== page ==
Conclusions: SDAT has acceptable psychometrics properties and appears to be a valid and reliable instrument to assess spiritual distress in elderly hospitalized patients.

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SDAT administration and scoring process.
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Figure 1: SDAT administration and scoring process.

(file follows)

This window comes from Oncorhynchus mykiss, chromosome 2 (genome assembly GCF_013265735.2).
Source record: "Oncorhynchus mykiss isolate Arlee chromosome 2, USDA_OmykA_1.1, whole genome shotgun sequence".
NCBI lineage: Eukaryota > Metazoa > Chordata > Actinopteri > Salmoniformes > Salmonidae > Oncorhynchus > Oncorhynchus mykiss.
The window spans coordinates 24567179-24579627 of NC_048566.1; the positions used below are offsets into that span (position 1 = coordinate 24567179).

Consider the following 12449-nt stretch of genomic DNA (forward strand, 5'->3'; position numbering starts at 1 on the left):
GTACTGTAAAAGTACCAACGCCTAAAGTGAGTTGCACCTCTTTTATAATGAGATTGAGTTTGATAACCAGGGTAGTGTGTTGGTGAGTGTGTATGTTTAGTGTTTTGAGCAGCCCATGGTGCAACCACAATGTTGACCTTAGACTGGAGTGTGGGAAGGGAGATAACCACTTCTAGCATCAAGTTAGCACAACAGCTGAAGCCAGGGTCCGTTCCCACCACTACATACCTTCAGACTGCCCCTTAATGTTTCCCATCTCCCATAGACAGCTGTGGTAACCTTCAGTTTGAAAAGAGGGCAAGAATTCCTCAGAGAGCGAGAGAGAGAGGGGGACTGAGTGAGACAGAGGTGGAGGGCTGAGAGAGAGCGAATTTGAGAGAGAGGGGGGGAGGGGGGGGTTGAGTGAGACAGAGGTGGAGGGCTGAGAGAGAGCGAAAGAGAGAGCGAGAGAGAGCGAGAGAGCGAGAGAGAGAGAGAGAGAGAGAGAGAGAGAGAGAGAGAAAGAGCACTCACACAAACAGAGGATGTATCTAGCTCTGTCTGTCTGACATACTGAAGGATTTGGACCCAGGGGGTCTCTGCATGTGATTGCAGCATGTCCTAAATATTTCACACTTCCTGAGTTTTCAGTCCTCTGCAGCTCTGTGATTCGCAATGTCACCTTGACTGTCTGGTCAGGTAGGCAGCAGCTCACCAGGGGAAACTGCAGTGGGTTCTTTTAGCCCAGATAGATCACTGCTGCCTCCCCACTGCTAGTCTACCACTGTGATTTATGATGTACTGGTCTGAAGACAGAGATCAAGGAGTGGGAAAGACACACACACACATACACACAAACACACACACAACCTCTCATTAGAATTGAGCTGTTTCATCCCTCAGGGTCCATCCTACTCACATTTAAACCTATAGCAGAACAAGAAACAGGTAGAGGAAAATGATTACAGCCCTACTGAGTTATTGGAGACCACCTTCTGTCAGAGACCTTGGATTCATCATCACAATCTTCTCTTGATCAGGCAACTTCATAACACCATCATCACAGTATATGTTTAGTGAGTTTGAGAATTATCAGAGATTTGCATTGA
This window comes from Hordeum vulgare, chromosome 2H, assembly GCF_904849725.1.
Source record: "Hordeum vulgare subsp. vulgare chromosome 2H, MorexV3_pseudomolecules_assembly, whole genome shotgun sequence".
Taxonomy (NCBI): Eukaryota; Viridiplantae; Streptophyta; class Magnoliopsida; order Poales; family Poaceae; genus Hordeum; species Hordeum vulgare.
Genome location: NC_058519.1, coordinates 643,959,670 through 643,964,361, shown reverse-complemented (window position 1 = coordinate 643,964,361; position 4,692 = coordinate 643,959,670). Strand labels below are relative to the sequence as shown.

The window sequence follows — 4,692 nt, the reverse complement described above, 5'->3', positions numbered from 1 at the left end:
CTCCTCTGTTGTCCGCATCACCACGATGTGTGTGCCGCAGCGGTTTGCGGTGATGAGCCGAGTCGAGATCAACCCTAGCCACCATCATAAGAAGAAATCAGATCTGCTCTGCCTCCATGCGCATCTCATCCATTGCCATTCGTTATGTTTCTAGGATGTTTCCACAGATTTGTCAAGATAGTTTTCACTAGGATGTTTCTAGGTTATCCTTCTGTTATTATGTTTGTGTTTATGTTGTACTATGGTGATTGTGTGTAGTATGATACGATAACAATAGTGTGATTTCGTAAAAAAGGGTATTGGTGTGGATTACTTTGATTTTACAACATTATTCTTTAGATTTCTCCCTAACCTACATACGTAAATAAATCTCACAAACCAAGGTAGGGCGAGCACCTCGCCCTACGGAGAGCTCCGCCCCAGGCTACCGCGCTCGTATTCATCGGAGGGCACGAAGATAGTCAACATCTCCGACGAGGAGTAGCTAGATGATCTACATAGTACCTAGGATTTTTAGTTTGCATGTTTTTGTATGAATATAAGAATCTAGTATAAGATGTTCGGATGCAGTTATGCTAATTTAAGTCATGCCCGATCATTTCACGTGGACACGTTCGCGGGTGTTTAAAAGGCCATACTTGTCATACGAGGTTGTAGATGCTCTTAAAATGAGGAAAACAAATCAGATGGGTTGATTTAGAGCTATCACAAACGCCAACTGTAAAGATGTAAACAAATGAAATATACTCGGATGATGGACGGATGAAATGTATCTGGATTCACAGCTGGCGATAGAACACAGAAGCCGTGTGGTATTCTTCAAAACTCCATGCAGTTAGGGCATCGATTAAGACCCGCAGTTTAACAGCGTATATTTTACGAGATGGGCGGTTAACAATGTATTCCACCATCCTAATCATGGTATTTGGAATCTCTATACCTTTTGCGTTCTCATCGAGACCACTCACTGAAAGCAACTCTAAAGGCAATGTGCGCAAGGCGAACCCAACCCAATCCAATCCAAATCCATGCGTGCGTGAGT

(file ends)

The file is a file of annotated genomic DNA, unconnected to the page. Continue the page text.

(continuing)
Mentions: The Spiritual Distress Assessment Tool (SDAT) was developed to address the need for a valid instrument specifically designed to assess spiritual distress in hospitalized elderly patients. The hypothesis was made that spiritual distress arises from unmet spiritual needs. The greater the degree to which a spiritual need remains unmet, the greater the disturbance in spiritual state and the greater the level of spiritual distress experienced by the patient. Within this conceptual framework, the SDAT was developed in three stages. First, a conceptual model of spirituality, the Spiritual Needs Model, was defined [22]. In this model, spirituality in hospitalized elderly persons is defined as a multidimensional concept that includes four dimensions: Meaning, Transcendence, Values and Psycho-social Identity. Related spiritual needs were systematically defined for each dimension. The dimensions and their related needs are presented in Table 1. Second, the SDAT instrument was developed on the basis of this model [23]. A standardised set of questions to be used in a semi-structured interview performed by a chaplain has been specifically defined. Moreover, a structured assessment procedure to identify unmet spiritual needs and score the degree to which spiritual needs remain unmet was successively developed. The overall process for SDAT administration and scoring is presented in Figure 1 and an example of SDAT scoring is provided in Table 2. Finally, face validity and acceptability of the SDAT instrument were evaluated in chaplains experienced in hospital pastoral care. Results confirmed very good face validity and showed high acceptability of the SDAT [23].